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Off the Cuff: Allen’s life was short, but he continues to make a big impact

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By Cheryl Duncan, Assistant Editor

I don't remember Allen. At all.

My memories of this stellar young man are those my parents shared with me. Their rollercoaster relationship, abruptly halted with my mother's death in April 2005, was fraught with disagreements. There were two things, however, on which they steadfastly agreed:

They loved my sister and me, and they loved Allen.

Allen was almost family in the small rural community in which he and my father were raised. He inched closer to that familial line a few months after I was born, when his big brother married my father’s baby sister.

Though I have no memories of him to call my own, I began to love Allen through my parents’ affection for him. My mind’s eye replays the scene almost as if it’s a recollection I can truly claim instead of one that’s germinated through years of telling and retelling.

He stopped by our house. I was 3, and Allen played with me while visiting with my parents. He told them it would be his last visit, both Mom and Dad have said in relaying that conversation over the years.

He was right.

U.S. Marine Pfc. Gasper Allen Voiles returned to that tiny rural community only weeks later not of his own volition, but in a flag-draped coffin. A mortarman with less than a year of service, he was gunned down at Quang Tri, South Vietnam, on Aug. 25, 1967.

He was only 19 years old.

My personal memories of Allen started with visits to his grave on a hillside in the community where his life began. Reverence set the mood for those visits that left my parents and other family members teary-eyed.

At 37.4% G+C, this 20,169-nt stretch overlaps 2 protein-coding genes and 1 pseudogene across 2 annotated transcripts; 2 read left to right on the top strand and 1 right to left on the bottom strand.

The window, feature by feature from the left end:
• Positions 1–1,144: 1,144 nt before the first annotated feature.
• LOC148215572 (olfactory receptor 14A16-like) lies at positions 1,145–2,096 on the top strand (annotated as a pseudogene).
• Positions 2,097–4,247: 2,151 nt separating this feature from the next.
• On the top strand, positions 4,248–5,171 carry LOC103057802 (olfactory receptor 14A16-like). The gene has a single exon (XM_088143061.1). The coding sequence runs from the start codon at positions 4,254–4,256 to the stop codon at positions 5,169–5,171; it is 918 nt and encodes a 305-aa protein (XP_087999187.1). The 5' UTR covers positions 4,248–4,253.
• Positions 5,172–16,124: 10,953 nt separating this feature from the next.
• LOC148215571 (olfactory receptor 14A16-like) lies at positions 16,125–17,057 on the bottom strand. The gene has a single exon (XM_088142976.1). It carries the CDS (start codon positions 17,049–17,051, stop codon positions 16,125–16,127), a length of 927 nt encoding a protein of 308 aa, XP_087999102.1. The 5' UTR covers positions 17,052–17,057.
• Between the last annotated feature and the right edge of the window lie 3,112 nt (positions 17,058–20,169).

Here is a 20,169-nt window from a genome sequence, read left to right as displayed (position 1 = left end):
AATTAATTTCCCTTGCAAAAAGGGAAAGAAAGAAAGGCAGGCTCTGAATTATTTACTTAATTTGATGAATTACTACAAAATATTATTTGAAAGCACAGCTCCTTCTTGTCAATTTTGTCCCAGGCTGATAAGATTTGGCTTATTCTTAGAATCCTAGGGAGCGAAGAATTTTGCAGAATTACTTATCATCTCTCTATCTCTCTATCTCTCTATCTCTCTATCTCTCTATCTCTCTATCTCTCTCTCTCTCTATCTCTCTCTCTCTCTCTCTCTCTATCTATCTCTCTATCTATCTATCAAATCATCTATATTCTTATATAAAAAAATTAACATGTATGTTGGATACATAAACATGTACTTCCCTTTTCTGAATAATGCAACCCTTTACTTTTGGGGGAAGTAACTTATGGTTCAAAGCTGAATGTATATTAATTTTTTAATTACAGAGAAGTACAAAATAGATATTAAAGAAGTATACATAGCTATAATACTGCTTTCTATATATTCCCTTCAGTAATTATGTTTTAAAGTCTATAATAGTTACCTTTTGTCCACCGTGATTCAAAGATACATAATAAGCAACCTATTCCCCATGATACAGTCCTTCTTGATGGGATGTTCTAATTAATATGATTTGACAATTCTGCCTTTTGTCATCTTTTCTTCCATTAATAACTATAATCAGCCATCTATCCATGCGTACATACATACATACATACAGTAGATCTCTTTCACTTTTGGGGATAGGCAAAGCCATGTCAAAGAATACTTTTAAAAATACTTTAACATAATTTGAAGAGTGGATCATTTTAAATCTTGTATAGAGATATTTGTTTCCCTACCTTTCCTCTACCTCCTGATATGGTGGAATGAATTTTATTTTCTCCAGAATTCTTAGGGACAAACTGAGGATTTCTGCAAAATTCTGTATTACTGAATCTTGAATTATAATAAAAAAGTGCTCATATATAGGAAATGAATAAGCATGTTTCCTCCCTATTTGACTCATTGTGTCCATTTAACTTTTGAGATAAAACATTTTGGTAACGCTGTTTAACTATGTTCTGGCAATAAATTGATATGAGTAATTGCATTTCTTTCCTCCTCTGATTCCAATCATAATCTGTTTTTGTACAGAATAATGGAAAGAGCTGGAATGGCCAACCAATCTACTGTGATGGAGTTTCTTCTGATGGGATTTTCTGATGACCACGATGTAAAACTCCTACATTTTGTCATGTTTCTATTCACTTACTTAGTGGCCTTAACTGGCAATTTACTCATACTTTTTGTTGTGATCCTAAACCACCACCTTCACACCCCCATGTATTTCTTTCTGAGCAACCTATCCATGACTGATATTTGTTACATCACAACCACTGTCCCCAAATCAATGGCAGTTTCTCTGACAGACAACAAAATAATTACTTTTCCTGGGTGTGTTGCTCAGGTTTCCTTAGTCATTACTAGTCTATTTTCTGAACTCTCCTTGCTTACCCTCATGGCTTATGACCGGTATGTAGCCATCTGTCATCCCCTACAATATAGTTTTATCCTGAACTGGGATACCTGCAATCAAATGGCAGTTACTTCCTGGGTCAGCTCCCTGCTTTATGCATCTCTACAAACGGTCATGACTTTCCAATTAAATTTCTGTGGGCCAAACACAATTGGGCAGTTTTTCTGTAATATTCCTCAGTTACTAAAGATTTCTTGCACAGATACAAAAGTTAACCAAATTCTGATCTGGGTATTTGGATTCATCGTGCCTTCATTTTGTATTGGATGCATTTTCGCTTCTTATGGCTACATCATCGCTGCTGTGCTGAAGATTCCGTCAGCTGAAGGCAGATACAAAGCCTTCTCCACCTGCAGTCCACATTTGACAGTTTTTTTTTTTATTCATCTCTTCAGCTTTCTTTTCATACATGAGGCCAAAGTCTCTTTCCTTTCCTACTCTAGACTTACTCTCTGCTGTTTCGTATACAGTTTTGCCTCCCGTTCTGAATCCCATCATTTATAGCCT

We kids loved to roam through cemeteries, shouting out surnames of those we thought could be related to classmates or exclaiming with the discovery of a tombstone indicating the grave had been there for 100 years or more.

We didn't do that at Allen's resting place. We stood silent with respect, gazing on the tombstone’s picture of a handsome, blue-eyed young man giving the camera a no-nonsense stare in his dress uniform. We traced our small fingers over the bronze marker that showed his service and sacrifice to his country.

I used those same fingers, now bigger and a bit more awkward, about 10 years ago to make a rubbing of Allen’s name when a replica of Washington’s Vietnam Veterans Memorial visited Crossville. (Panel 25E, Line 044, in case you're interested.) I carried it around for a while before eventually giving it to my dad. He held it with a shaky hand. The tears then began rolling down his cheek, as they always do.

As I’ve grown older, I find myself each Veterans Day weeping for the man I don't remember. It actually happened twice this year: the second round of tears flowed when I realized Allen was only a few months older than my own daughter – my baby, over whom I recently fretted about leaving at a university two and a half hours away.

How must Allen’s mother — my cousins’ grandmother — have felt knowing her baby was leaving her to go halfway around the world to go into battle? A war that, according to U.S. Navy statistics, left 58,209 Americans dead, 153,303 wounded and 1,845 missing.

I've often wondered what kind of man Allen would have been. If his siblings’ paths are any indication, he would have been kind and loving, a devout Christian with a ready smile, a quirky sense of humor and an eagerness to help his fellow man.

Shedding that second round of tears this year made me realize, however, that he may have fulfilled his destiny. My cousin — a niece born almost three years after Allen’s life ended — and I have discussed him on Facebook this week, typing each letter and syllable with love.

She, her siblings and cousins share that respect and love for him, and I'm sure each remembered him on Veterans Day in his or her own way as they tell their own children about the ultimate sacrifice their great-uncle made in a faraway land on a balmy August day.

Allen leaves us with a legacy of bravery, patriotism and love that transcends the generations. It’s a feat many who have lived decades longer failed to accomplish.

Good night, Allen. Thank you, and may God bless you.

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Cheryl Duncan is assistant editor of the Roane County News. She expresses her gratitude to all veterans for their courage and sacrifice to ensure our freedoms.